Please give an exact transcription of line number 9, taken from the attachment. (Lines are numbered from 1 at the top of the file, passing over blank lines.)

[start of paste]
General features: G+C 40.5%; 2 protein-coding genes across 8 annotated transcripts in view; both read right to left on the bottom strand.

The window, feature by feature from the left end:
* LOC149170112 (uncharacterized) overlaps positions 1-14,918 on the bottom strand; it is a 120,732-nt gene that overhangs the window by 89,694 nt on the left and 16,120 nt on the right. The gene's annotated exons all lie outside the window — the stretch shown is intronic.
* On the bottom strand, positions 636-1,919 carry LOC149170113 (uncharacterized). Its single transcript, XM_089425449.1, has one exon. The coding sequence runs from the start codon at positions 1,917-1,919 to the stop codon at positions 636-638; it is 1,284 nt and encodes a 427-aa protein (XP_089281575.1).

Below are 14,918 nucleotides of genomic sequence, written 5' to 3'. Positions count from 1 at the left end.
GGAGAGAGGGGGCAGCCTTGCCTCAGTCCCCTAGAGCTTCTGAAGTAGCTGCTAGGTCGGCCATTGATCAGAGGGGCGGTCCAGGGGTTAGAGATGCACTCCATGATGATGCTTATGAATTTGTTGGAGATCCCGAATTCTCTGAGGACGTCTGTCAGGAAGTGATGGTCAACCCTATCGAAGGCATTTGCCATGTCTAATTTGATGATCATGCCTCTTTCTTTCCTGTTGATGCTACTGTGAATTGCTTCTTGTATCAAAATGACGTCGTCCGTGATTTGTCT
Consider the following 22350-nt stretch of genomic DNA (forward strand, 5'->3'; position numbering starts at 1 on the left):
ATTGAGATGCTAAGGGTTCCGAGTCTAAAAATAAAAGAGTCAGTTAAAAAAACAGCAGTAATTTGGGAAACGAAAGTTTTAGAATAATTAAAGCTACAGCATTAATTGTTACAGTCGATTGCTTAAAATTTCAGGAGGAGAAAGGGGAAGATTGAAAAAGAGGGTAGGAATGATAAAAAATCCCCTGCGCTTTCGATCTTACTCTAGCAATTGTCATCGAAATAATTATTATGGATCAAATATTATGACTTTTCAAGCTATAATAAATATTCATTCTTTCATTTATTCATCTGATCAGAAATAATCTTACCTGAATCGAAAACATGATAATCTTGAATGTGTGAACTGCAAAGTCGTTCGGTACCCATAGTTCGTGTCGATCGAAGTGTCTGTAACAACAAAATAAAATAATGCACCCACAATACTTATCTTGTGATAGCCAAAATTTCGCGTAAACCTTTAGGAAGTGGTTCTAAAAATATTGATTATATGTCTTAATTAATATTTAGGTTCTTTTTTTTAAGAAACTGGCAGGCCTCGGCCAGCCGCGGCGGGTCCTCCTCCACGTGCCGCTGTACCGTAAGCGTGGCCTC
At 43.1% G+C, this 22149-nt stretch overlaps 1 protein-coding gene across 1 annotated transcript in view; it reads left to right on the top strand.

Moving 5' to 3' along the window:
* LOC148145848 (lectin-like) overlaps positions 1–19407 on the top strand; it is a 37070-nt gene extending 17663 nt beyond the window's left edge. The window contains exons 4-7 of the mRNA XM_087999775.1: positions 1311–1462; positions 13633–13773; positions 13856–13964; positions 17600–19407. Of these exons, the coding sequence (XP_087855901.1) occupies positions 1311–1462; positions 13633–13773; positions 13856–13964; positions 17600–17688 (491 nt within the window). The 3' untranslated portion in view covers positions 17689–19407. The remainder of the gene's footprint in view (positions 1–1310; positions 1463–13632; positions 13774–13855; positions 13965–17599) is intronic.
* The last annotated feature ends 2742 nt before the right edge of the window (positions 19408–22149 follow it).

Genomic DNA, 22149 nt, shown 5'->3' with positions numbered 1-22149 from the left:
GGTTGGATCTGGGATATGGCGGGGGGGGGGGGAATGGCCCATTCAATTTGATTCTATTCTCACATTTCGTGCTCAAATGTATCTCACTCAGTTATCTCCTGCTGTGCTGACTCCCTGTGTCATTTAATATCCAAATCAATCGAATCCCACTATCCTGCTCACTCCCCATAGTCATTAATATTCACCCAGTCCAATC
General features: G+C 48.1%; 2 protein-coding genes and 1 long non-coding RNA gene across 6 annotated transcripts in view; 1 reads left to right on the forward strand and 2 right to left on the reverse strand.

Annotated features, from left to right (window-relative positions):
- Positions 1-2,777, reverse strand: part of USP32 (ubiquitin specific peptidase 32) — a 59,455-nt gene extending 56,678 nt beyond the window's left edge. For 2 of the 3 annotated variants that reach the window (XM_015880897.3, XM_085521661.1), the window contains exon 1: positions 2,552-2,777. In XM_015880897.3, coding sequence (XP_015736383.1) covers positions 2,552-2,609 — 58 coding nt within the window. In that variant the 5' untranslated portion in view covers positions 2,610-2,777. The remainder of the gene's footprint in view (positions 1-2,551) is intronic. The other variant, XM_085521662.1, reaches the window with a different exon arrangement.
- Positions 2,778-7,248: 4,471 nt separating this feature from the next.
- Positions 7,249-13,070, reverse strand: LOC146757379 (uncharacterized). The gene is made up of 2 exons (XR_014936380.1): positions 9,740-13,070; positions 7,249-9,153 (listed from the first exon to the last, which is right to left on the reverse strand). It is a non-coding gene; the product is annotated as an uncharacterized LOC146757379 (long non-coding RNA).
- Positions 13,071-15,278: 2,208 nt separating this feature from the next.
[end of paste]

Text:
At 43.1% G+C, this 22149-nt stretch overlaps 1 protein-coding gene across 1 annotated transcript in view; it reads left to right on the top strand.